I shoot weddings for the emotion and incredible moments that show themselves in all their laughter and tear-filled glory.  These moments matter and are my “WHY” when I arrive at a wedding.

I am also a girl that appreciates an awesome pair of shoes and some seriously gorgeous flowers. I understand that weddings are steeped in tradition and the flowers, cake, and the white dress, all mean more to us than we realize.

I feel that the details deserve attention simply because they are part of the couple’s celebration.

Shooting details for me is more than putting objects in nice light and clicking my shutter.
Do I shoot details alone, in pretty light? Yes.
Do I shoot details a certain way to possibly have the wedding published? Of course!
Do I also shoot details with the goal to create art, add context, and attempt to evoke emotion? Absolutely.

I have learned that I need to stay mentally and physically present in my client’s day. Walking away to shoot details means I might be missing an incredible moment, relationships, and part of the story of my client’s day. Because of my personal philosophy on weddings, I have developed a few tricks for myself to stay involved in the day and also provide my clients with beautiful and sentimental detail images.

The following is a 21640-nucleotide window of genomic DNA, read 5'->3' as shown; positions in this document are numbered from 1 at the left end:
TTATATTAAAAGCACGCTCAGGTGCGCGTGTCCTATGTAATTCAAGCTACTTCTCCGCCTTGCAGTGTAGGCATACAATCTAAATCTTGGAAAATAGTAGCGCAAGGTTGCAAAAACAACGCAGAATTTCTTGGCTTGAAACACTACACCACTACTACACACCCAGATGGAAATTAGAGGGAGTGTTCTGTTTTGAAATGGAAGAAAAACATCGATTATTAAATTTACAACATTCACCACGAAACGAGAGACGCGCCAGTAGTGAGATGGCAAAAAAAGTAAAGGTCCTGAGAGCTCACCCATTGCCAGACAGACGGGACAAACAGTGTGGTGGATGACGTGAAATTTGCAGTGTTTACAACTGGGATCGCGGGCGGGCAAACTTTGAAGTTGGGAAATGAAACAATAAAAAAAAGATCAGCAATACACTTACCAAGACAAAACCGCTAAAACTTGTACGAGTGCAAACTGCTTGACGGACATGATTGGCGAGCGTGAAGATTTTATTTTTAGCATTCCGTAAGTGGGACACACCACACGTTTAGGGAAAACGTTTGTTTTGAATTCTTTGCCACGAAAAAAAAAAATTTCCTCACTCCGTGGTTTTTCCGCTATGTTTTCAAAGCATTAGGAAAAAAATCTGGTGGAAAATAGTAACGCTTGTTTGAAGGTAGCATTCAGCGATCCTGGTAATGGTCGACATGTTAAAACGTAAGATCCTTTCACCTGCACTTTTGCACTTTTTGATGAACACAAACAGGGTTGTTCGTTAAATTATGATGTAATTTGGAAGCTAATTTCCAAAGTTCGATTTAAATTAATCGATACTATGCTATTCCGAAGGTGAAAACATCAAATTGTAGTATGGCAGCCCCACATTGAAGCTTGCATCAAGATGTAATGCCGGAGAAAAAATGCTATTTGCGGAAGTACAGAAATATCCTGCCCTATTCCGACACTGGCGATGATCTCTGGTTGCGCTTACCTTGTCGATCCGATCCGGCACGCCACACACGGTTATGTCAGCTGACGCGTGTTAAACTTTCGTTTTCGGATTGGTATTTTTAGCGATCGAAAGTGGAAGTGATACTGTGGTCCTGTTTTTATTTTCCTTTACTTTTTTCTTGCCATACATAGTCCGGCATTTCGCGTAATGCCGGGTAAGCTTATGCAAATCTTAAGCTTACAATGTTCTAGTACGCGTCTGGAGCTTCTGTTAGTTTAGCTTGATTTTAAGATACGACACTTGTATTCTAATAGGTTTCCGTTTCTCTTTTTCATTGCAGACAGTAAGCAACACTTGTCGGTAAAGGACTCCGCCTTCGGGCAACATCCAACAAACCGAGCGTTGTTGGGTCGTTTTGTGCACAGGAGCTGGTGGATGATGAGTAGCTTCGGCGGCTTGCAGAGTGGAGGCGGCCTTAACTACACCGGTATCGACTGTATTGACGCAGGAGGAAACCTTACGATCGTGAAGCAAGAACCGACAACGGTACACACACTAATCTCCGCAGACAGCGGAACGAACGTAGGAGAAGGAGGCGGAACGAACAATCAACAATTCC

#1: Show up early

This past year I booked shorter wedding packages and found myself rushed to photograph the details while I was surrounded by candid moments, which trumped the detail shots at my weddings. I started arriving before my scheduled start time to take advantage of the half hour before my bride starts her make-up. I can take my time on these shots and start bridal preparation and candids after the make-up artist begins their work. I am now offering longer wedding packages to allow myself the time to accomplish details shots.

#2: Add context

Using the architecture or nuances of the venue is a wonderful way to add context. Not only will you give your client memories of their venue and location of their wedding, you can use your environment to spark your creativity and be inspired. Often time inspiration comes from what is right in front of you.

I photographed a wedding that took place after dark and took advantage of that darkness in this image of the bride’s dress. I consciously chose to use the city skyline, keeping with the overall feel of her wedding. I could have taken the dress into a well-lit area, however that would not have been consistent with her wedding experience.

wedding dress detail photograph by Anita Martin